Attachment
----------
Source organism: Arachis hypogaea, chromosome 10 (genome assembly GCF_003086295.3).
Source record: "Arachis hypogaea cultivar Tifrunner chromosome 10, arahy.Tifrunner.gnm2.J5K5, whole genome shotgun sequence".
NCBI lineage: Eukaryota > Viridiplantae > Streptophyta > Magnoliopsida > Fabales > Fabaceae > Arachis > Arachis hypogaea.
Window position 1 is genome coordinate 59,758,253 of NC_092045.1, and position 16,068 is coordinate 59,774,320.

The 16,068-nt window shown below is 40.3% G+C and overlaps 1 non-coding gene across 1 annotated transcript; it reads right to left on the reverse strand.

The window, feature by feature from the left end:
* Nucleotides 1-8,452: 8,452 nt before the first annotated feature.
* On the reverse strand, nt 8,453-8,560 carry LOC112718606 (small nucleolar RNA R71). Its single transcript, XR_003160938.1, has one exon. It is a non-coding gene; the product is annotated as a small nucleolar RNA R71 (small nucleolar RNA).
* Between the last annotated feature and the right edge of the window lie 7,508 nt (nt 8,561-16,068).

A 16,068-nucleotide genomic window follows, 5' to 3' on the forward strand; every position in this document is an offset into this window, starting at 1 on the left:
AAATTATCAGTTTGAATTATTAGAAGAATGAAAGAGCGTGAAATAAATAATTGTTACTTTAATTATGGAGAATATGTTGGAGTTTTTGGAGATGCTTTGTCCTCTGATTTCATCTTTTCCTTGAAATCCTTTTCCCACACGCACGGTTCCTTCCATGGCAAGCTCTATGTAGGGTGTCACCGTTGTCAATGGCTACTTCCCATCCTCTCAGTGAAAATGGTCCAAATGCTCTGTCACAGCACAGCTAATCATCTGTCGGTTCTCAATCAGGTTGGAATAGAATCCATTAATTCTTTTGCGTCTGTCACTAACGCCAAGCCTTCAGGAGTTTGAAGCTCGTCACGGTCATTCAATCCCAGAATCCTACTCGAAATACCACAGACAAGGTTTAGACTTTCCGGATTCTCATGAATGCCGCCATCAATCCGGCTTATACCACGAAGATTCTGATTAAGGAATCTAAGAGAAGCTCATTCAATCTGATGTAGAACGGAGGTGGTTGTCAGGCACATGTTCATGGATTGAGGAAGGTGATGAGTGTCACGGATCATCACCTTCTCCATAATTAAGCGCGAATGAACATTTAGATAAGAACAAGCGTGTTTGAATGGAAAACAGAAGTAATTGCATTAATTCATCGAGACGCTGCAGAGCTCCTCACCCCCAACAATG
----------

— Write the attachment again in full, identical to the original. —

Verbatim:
Source organism: Arachis hypogaea, chromosome 10 (genome assembly GCF_003086295.3).
Source record: "Arachis hypogaea cultivar Tifrunner chromosome 10, arahy.Tifrunner.gnm2.J5K5, whole genome shotgun sequence".
NCBI lineage: Eukaryota > Viridiplantae > Streptophyta > Magnoliopsida > Fabales > Fabaceae > Arachis > Arachis hypogaea.
Window position 1 is genome coordinate 59,758,253 of NC_092045.1, and position 16,068 is coordinate 59,774,320.

The 16,068-nt window shown below is 40.3% G+C and overlaps 1 non-coding gene across 1 annotated transcript; it reads right to left on the reverse strand.

The window, feature by feature from the left end:
* Nucleotides 1-8,452: 8,452 nt before the first annotated feature.
* On the reverse strand, nt 8,453-8,560 carry LOC112718606 (small nucleolar RNA R71). Its single transcript, XR_003160938.1, has one exon. It is a non-coding gene; the product is annotated as a small nucleolar RNA R71 (small nucleolar RNA).
* Between the last annotated feature and the right edge of the window lie 7,508 nt (nt 8,561-16,068).

A 16,068-nucleotide genomic window follows, 5' to 3' on the forward strand; every position in this document is an offset into this window, starting at 1 on the left:
AAATTATCAGTTTGAATTATTAGAAGAATGAAAGAGCGTGAAATAAATAATTGTTACTTTAATTATGGAGAATATGTTGGAGTTTTTGGAGATGCTTTGTCCTCTGATTTCATCTTTTCCTTGAAATCCTTTTCCCACACGCACGGTTCCTTCCATGGCAAGCTCTATGTAGGGTGTCACCGTTGTCAATGGCTACTTCCCATCCTCTCAGTGAAAATGGTCCAAATGCTCTGTCACAGCACAGCTAATCATCTGTCGGTTCTCAATCAGGTTGGAATAGAATCCATTAATTCTTTTGCGTCTGTCACTAACGCCAAGCCTTCAGGAGTTTGAAGCTCGTCACGGTCATTCAATCCCAGAATCCTACTCGAAATACCACAGACAAGGTTTAGACTTTCCGGATTCTCATGAATGCCGCCATCAATCCGGCTTATACCACGAAGATTCTGATTAAGGAATCTAAGAGAAGCTCATTCAATCTGATGTAGAACGGAGGTGGTTGTCAGGCACATGTTCATGGATTGAGGAAGGTGATGAGTGTCACGGATCATCACCTTCTCCATAATTAAGCGCGAATGAACATTTAGATAAGAACAAGCGTGTTTGAATGGAAAACAGAAGTAATTGCATTAATTCATCGAGACGCTGCAGAGCTCCTCACCCCCAACAATG